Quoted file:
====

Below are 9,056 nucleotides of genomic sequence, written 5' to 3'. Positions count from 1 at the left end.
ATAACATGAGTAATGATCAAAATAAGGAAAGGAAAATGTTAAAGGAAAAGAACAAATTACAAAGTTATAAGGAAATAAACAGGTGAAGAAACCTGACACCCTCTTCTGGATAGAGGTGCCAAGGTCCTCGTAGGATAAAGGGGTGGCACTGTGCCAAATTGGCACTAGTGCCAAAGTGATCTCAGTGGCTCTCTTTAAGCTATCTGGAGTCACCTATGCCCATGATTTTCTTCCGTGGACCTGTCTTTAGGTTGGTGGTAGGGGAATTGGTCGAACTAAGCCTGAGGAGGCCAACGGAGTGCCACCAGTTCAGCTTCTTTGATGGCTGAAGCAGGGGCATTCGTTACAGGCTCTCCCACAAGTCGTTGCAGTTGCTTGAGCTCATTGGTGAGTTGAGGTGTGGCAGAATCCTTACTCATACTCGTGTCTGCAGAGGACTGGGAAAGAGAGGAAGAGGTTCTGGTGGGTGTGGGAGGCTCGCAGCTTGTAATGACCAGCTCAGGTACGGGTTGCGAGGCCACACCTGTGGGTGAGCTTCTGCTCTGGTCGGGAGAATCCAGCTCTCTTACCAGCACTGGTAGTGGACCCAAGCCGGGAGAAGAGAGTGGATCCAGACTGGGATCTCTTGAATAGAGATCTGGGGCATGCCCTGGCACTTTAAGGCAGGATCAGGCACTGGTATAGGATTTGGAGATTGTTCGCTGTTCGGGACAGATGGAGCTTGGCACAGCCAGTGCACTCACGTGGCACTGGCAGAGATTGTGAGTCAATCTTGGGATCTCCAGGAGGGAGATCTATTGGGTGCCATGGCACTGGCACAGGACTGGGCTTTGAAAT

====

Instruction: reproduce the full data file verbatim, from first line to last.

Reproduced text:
Below are 9,056 nucleotides of genomic sequence, written 5' to 3'. Positions count from 1 at the left end.
ATAACATGAGTAATGATCAAAATAAGGAAAGGAAAATGTTAAAGGAAAAGAACAAATTACAAAGTTATAAGGAAATAAACAGGTGAAGAAACCTGACACCCTCTTCTGGATAGAGGTGCCAAGGTCCTCGTAGGATAAAGGGGTGGCACTGTGCCAAATTGGCACTAGTGCCAAAGTGATCTCAGTGGCTCTCTTTAAGCTATCTGGAGTCACCTATGCCCATGATTTTCTTCCGTGGACCTGTCTTTAGGTTGGTGGTAGGGGAATTGGTCGAACTAAGCCTGAGGAGGCCAACGGAGTGCCACCAGTTCAGCTTCTTTGATGGCTGAAGCAGGGGCATTCGTTACAGGCTCTCCCACAAGTCGTTGCAGTTGCTTGAGCTCATTGGTGAGTTGAGGTGTGGCAGAATCCTTACTCATACTCGTGTCTGCAGAGGACTGGGAAAGAGAGGAAGAGGTTCTGGTGGGTGTGGGAGGCTCGCAGCTTGTAATGACCAGCTCAGGTACGGGTTGCGAGGCCACACCTGTGGGTGAGCTTCTGCTCTGGTCGGGAGAATCCAGCTCTCTTACCAGCACTGGTAGTGGACCCAAGCCGGGAGAAGAGAGTGGATCCAGACTGGGATCTCTTGAATAGAGATCTGGGGCATGCCCTGGCACTTTAAGGCAGGATCAGGCACTGGTATAGGATTTGGAGATTGTTCGCTGTTCGGGACAGATGGAGCTTGGCACAGCCAGTGCACTCACGTGGCACTGGCAGAGATTGTGAGTCAATCTTGGGATCTCCAGGAGGGAGATCTATTGGGTGCCATGGCACTGGCACAGGACTGGGCTTTGAAAT